KITCHIN, ANTHONY (alias Dunstan before his consecration), 1477 - 1563; bishop of Llandaff, 1545-63

Name: Anthony Kitchin
Date of birth: 1477
Date of death: 1563
Gender: Male
Occupation: bishop of Llandaff
Area of activity: Religion
Author: Lawrence Thomas

A Benedictine monk who studied at Gloucester (now Worcester) College, Oxford; B.D. 1525, D.D. 1538. He became prior of his college in 1526, leaving in 1530 to become abbot of Eynsham. He surrendered his abbey in 1539, receiving a pension of £133 6s. 8d. and soon became a royal chaplain and in 1545, bishop of Llandaff. He resided in, and organised his diocese from, the episcopal palace at Mathern. He held the bishopric under four Tudors, Henry VIII to Elizabeth, and thereby, and through a further charge of spoliation, had acquired an odious reputation. Confused by the ecclesiastic wranglings of his day, he adopted a cui bono policy and allowed the same latitude to other men. He strove hard and patiently to save Rawlins White, the Cardiff fisherman, from a martyr's death. He was not a persecutor as one eminent cleric has alleged. He was the only Marian bishop who refused to apply to the pope for absolution from schism.

Kitchin has been accused of despoiling the see of Llandaff. The earliest charge, by Rice Merrick, in 1578, merely convicted him of leasing 'at the accustomed Rent only.' Bishop Godwin, 1603, went further, condemning him for selling episcopal farms and leasing others for 'extremely small payments.' He took one lease to London and lost it. Lack of business capacity rather than greed seems to have been his failing. He was surrounded by men hungry for land, while some of his officials gave rise to suspicion. The confiscation of the chantries (1548) and of church goods (1552-3) was the work of the laymen on the royal commission, and devastated the diocese. His organisation and knowledge of his diocese seem to have been thorough - he was able to make a detailed return of parishes and clergy, etc., to archbishop Parker in less than three weeks. His returns made in 1561 and 1563 to Parker indicate an improvement taking place in the diocese - an increase in the number of parochial clergy; clerical non-residence was on the decline and pluralist incumbents employed curates. He died 31 October 1563 and was buried at Mathern.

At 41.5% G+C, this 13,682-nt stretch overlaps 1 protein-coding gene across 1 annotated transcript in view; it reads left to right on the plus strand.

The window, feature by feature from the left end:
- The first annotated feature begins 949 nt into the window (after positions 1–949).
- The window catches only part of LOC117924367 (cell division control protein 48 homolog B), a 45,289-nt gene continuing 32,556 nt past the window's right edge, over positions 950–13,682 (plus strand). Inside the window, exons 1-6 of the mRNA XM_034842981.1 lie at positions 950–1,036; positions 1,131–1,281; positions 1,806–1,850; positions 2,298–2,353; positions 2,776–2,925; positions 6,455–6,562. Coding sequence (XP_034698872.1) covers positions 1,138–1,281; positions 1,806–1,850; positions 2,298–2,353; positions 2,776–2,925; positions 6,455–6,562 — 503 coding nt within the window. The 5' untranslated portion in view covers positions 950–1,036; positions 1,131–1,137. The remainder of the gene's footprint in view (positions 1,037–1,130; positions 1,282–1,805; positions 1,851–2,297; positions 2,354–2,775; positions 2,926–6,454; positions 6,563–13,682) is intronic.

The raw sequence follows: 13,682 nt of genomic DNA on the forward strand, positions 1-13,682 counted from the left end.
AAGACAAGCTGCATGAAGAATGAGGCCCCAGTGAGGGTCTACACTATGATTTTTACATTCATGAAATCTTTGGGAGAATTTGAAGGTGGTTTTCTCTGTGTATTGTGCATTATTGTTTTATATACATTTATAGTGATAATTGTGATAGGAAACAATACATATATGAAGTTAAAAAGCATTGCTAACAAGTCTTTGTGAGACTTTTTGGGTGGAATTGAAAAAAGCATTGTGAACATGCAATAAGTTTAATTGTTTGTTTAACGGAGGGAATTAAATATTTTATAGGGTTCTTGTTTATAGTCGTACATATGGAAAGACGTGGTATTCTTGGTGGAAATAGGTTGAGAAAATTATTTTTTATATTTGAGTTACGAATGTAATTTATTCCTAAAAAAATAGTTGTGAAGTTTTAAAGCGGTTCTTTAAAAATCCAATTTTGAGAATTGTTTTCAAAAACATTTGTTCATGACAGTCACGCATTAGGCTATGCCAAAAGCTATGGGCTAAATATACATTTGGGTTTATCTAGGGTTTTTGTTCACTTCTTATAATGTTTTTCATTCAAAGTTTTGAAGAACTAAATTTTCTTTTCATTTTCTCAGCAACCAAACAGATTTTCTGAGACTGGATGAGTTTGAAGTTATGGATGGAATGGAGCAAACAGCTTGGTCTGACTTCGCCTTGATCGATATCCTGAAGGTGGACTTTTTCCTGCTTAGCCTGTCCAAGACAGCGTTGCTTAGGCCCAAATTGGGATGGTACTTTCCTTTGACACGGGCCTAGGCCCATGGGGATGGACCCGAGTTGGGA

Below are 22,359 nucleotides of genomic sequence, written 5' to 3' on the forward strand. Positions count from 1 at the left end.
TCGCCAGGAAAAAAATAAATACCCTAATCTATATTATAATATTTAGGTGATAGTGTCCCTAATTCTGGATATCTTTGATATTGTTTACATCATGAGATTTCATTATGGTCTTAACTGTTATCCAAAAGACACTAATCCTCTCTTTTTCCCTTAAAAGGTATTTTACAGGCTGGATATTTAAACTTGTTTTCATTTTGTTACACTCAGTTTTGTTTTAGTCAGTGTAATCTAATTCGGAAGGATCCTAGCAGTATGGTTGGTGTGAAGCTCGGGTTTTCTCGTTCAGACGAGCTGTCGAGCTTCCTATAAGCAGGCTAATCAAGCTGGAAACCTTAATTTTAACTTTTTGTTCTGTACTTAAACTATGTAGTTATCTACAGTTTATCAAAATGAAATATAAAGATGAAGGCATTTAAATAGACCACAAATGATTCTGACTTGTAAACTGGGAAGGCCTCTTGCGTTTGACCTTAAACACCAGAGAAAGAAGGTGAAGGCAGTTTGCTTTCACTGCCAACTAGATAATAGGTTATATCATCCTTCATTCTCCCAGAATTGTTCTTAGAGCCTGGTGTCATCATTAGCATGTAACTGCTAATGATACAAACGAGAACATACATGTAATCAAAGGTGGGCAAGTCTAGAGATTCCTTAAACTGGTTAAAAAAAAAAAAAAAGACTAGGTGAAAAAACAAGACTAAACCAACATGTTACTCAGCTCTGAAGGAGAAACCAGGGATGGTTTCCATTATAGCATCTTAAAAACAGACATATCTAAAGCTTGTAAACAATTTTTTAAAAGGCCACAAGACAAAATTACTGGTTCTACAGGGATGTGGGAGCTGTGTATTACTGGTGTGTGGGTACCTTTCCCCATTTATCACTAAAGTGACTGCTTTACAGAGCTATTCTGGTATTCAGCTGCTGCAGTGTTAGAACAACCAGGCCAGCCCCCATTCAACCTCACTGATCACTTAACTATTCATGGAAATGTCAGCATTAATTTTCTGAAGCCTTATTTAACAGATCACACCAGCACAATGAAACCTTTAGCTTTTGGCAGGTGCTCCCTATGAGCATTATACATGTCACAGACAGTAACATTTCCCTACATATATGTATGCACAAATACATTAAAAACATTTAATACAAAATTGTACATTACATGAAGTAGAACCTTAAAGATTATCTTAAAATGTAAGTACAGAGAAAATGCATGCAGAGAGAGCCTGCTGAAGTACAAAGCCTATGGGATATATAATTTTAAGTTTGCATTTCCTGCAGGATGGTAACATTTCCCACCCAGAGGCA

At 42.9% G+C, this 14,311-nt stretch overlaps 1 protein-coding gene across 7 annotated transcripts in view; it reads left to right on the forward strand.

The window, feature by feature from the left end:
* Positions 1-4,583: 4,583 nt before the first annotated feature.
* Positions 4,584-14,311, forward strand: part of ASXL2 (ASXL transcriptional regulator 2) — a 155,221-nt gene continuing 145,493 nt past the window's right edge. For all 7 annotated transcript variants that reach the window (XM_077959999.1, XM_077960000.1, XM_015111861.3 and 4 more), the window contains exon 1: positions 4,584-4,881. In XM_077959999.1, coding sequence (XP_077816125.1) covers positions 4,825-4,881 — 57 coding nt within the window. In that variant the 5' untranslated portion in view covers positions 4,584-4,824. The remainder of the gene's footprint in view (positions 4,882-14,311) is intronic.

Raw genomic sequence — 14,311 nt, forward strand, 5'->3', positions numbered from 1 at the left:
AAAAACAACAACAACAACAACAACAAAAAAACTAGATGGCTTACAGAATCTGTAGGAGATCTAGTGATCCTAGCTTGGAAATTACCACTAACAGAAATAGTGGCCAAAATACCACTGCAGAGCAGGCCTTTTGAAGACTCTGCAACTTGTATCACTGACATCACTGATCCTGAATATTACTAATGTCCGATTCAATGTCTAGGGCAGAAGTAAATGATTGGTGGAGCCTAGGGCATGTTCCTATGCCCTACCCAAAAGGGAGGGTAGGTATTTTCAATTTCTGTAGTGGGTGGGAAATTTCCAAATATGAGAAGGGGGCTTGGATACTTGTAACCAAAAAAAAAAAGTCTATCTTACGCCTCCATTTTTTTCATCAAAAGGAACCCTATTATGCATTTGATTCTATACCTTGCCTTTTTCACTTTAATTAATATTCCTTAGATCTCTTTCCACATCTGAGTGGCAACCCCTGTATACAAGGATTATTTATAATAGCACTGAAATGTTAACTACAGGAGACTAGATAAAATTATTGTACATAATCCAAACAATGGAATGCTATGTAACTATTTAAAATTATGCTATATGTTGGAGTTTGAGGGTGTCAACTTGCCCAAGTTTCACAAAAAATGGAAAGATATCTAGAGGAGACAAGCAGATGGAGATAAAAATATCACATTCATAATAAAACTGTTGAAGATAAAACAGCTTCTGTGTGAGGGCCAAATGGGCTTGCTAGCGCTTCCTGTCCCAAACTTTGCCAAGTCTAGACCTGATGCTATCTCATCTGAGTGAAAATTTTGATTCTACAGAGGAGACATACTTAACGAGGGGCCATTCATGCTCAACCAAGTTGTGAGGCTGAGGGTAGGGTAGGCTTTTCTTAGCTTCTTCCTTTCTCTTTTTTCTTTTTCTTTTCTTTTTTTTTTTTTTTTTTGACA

Published date: 1959

Article Copyright:

The Dictionary of Welsh Biography is provided by The National Library of Wales and the University of Wales Centre for Advanced Welsh and Celtic Studies. It is free to use and does not receive grant support. A donation would help us maintain and improve the site so that we can continue to acknowledge Welsh men and women who have made notable contributions to life in Wales and beyond.

Find out more on our sponsorship page.